Apple looks to services and emerging markets for Q2 positives | WARC | The Feed
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Apple looks to services and emerging markets for Q2 positives
With two billion active devices globally, Apple’s services revenue grew, even though its emerging ad business shows some signs of unpredictability, but product sales fell, making the segment’s long-term potential a key topic of Q2.
Why it matters
Apple is changing. It is shifting from a seller of new devices to Western buyers, to a provider of services to a user base whose growth now tracks the emerging middle classes of the global south.
While the maker of the iPhone continues to sell a lot of devices, users are buying them less frequently than they used to, and they are costly to produce, market, and sell. They remain the biggest segment (78%) of the business, but are down 4.8% to just shy of $74bn.
Services, meanwhile, are far more profitable for the company at a whopping 71% margin, according to company results. They don’t require a new device and are easier to upsell to its two-billion-strong active user base. Around half of these users (975m) are now paid subscribers to digital services, which grew by 5.2% year on year in Q2 to reach $20.9 billion.
Services are interesting as they range widely from obvious paid subscription services like Apple Music or Apple TV+, to its cut of App Store fees, Apple Pay, and advertising. While advertising is still small, the company has big ambitions in the area but it is proving to be more sensitive to wider conditions than the rest of its business.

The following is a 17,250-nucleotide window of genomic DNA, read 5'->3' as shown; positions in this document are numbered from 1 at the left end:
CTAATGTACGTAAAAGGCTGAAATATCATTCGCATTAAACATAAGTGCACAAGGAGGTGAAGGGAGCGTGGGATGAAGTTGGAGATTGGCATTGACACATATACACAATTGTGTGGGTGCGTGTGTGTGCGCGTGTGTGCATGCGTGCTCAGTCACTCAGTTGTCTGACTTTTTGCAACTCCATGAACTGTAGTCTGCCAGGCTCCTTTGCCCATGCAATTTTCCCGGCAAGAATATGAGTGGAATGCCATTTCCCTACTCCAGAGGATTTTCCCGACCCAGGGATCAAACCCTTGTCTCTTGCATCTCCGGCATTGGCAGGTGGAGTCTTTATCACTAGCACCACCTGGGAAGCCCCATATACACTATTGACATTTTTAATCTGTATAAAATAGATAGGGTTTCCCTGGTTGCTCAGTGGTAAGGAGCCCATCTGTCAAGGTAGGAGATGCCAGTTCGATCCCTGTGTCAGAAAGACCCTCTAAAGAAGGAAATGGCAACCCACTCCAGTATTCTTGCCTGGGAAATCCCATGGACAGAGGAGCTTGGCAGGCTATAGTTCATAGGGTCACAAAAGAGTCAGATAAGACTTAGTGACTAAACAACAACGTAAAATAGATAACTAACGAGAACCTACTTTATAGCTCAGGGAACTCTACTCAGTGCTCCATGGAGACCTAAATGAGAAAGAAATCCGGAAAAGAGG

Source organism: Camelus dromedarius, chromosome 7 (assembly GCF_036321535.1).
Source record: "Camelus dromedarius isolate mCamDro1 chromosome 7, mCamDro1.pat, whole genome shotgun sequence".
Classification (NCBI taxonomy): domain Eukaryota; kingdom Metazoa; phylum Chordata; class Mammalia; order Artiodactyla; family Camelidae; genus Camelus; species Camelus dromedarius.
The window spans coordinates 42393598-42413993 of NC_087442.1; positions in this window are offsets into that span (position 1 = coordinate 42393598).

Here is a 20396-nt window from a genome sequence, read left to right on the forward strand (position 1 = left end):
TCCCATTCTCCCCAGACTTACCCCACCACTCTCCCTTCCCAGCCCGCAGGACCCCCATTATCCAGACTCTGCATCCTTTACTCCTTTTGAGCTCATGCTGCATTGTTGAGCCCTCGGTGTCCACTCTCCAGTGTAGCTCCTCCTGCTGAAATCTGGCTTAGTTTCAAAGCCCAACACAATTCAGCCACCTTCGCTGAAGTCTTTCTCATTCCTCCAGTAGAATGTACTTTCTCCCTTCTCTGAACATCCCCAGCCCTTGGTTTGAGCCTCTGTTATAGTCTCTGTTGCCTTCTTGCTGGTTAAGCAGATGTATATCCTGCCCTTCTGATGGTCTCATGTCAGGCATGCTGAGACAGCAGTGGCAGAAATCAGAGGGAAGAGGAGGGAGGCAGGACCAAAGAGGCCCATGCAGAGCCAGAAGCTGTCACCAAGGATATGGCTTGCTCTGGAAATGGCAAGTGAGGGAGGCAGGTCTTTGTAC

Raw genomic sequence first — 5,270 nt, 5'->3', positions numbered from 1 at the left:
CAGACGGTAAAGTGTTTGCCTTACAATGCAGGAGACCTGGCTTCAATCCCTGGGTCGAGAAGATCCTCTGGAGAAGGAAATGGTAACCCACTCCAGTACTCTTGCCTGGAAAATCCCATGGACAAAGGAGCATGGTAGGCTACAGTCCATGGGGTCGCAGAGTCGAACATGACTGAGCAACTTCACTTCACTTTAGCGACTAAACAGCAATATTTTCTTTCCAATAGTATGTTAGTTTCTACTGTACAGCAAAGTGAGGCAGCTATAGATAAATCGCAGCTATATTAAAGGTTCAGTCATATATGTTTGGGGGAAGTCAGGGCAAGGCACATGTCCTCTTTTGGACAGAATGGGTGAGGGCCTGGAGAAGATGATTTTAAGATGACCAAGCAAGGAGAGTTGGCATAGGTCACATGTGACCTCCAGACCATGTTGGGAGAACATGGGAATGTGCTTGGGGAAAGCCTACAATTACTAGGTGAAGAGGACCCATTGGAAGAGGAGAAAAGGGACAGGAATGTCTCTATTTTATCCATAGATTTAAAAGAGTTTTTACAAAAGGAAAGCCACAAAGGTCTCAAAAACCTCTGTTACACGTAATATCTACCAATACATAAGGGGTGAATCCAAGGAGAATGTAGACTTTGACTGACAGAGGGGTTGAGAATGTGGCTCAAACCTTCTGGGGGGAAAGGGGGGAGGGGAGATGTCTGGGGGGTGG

The services strategy is key when considering Apple’s pivot to India, where it aims not only to sell lots of new devices – they are expected to grow 31% in the country – but also to increase its foothold in India’s refurbished phone market, which is a key portal into the ecosystem.
- Tim Cook explained that India is “a major focus for us” on an earnings call. In Q2, the business “set a quarterly record”, growing double digits, though the exact figure remains under wraps.
- “There are a lot of people coming into the middle class, and I really feel that India is at a tipping point, and it's great to be there.” This is, of course, a long game, with Cook noting that ARPUs in India are much lower than other regions, but the opportunity for growth Is clear.
- “In places where our market share is low, we tend to add a lot of switchers, people that are new to the Apple ecosystem,” added CFO Luca Maestri. “That increases the install base. And over the longer term, it obviously improves our ability to monetize on services as well.”
Advertising and economic headwind
Apple’s interest in advertising has spooked some of its rivals, while its privacy features have been blamed by social media firms like Meta and Snap for dips in performance. This is playing out at the same time as they endure broader macroeconomic headwinds. Apple, however, is feeling some of this pressure too.
While Apple doesn’t break down the different segments of its services business – where advertising sits – Maestri noted that both advertising and mobile gaming have been affected by the macroeconomic climate.
What’s interesting is the comparison with the other areas of its business, which have remained relatively consistent. For Apple, it’s rare for buyers not to be motivated by its formidable brand in a transaction. But, with an expanding and aspirational install base and more formats than its App Store sponsored listings, this is likely to change.
Sourced from Apple, Seeking Alpha, WARC, MobileDevMemo
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